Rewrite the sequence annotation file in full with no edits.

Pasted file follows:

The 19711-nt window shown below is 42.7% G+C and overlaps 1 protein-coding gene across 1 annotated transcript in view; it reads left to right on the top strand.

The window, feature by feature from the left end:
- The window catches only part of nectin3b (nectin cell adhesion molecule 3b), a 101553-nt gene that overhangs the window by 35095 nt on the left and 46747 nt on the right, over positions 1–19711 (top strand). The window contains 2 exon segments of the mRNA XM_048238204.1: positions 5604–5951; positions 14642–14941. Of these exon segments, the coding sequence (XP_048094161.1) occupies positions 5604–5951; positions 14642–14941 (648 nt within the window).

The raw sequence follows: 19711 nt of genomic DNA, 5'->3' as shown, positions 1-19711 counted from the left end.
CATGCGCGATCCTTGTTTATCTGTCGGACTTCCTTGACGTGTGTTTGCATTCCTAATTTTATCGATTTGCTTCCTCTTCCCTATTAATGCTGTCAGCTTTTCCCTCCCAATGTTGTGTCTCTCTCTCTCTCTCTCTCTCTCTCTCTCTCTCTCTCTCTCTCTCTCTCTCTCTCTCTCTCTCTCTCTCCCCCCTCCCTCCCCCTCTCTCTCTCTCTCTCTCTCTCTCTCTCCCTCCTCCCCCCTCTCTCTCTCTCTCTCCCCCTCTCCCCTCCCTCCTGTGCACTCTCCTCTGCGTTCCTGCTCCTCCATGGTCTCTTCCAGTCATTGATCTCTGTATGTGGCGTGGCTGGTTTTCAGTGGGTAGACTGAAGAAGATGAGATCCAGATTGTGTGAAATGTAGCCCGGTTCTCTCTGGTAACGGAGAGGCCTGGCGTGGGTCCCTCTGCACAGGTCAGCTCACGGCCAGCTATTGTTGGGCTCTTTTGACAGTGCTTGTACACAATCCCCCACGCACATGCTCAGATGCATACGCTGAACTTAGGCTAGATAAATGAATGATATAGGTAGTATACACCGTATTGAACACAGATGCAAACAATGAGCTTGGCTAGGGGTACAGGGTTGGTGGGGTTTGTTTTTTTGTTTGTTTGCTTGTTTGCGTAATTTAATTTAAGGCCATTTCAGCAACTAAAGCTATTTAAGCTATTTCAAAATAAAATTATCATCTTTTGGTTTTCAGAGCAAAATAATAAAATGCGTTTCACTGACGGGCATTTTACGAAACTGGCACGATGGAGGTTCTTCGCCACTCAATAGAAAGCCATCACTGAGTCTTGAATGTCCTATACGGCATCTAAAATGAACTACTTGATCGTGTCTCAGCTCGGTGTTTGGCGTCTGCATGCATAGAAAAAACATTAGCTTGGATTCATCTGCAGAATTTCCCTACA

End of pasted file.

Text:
The 19711-nt window shown below is 42.7% G+C and overlaps 1 protein-coding gene across 1 annotated transcript in view; it reads left to right on the top strand.

The window, feature by feature from the left end:
- The window catches only part of nectin3b (nectin cell adhesion molecule 3b), a 101553-nt gene that overhangs the window by 35095 nt on the left and 46747 nt on the right, over positions 1–19711 (top strand). The window contains 2 exon segments of the mRNA XM_048238204.1: positions 5604–5951; positions 14642–14941. Of these exon segments, the coding sequence (XP_048094161.1) occupies positions 5604–5951; positions 14642–14941 (648 nt within the window).

The raw sequence follows: 19711 nt of genomic DNA, 5'->3' as shown, positions 1-19711 counted from the left end.
CATGCGCGATCCTTGTTTATCTGTCGGACTTCCTTGACGTGTGTTTGCATTCCTAATTTTATCGATTTGCTTCCTCTTCCCTATTAATGCTGTCAGCTTTTCCCTCCCAATGTTGTGTCTCTCTCTCTCTCTCTCTCTCTCTCTCTCTCTCTCTCTCTCTCTCTCTCTCTCTCTCTCTCTCTCTCTCCCCCCTCCCTCCCCCTCTCTCTCTCTCTCTCTCTCTCTCTCTCCCTCCTCCCCCCTCTCTCTCTCTCTCTCCCCCTCTCCCCTCCCTCCTGTGCACTCTCCTCTGCGTTCCTGCTCCTCCATGGTCTCTTCCAGTCATTGATCTCTGTATGTGGCGTGGCTGGTTTTCAGTGGGTAGACTGAAGAAGATGAGATCCAGATTGTGTGAAATGTAGCCCGGTTCTCTCTGGTAACGGAGAGGCCTGGCGTGGGTCCCTCTGCACAGGTCAGCTCACGGCCAGCTATTGTTGGGCTCTTTTGACAGTGCTTGTACACAATCCCCCACGCACATGCTCAGATGCATACGCTGAACTTAGGCTAGATAAATGAATGATATAGGTAGTATACACCGTATTGAACACAGATGCAAACAATGAGCTTGGCTAGGGGTACAGGGTTGGTGGGGTTTGTTTTTTTGTTTGTTTGCTTGTTTGCGTAATTTAATTTAAGGCCATTTCAGCAACTAAAGCTATTTAAGCTATTTCAAAATAAAATTATCATCTTTTGGTTTTCAGAGCAAAATAATAAAATGCGTTTCACTGACGGGCATTTTACGAAACTGGCACGATGGAGGTTCTTCGCCACTCAATAGAAAGCCATCACTGAGTCTTGAATGTCCTATACGGCATCTAAAATGAACTACTTGATCGTGTCTCAGCTCGGTGTTTGGCGTCTGCATGCATAGAAAAAACATTAGCTTGGATTCATCTGCAGAATTTCCCTACA